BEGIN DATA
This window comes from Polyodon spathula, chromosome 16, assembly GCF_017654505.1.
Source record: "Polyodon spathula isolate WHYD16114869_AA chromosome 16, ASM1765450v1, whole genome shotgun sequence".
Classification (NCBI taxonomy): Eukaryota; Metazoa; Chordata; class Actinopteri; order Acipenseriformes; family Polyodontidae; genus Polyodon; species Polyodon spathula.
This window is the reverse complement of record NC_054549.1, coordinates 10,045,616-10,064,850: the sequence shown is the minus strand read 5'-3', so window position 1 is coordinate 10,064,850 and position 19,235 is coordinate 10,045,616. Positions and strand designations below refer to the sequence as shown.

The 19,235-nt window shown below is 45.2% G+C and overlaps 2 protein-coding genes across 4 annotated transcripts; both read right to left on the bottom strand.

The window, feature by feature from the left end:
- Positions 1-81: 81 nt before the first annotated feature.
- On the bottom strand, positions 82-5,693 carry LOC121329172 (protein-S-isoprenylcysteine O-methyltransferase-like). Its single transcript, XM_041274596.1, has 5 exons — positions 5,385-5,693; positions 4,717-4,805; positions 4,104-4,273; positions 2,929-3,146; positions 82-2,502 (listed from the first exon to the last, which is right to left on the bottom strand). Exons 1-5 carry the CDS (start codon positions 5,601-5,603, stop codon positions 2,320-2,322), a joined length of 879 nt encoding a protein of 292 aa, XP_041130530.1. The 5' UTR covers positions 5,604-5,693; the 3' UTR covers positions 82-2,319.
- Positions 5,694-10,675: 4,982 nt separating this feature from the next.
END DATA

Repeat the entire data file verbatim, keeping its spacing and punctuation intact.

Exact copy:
This window comes from Polyodon spathula, chromosome 16, assembly GCF_017654505.1.
Source record: "Polyodon spathula isolate WHYD16114869_AA chromosome 16, ASM1765450v1, whole genome shotgun sequence".
Classification (NCBI taxonomy): Eukaryota; Metazoa; Chordata; class Actinopteri; order Acipenseriformes; family Polyodontidae; genus Polyodon; species Polyodon spathula.
This window is the reverse complement of record NC_054549.1, coordinates 10,045,616-10,064,850: the sequence shown is the minus strand read 5'-3', so window position 1 is coordinate 10,064,850 and position 19,235 is coordinate 10,045,616. Positions and strand designations below refer to the sequence as shown.

The 19,235-nt window shown below is 45.2% G+C and overlaps 2 protein-coding genes across 4 annotated transcripts; both read right to left on the bottom strand.

The window, feature by feature from the left end:
- Positions 1-81: 81 nt before the first annotated feature.
- On the bottom strand, positions 82-5,693 carry LOC121329172 (protein-S-isoprenylcysteine O-methyltransferase-like). Its single transcript, XM_041274596.1, has 5 exons — positions 5,385-5,693; positions 4,717-4,805; positions 4,104-4,273; positions 2,929-3,146; positions 82-2,502 (listed from the first exon to the last, which is right to left on the bottom strand). Exons 1-5 carry the CDS (start codon positions 5,601-5,603, stop codon positions 2,320-2,322), a joined length of 879 nt encoding a protein of 292 aa, XP_041130530.1. The 5' UTR covers positions 5,604-5,693; the 3' UTR covers positions 82-2,319.
- Positions 5,694-10,675: 4,982 nt separating this feature from the next.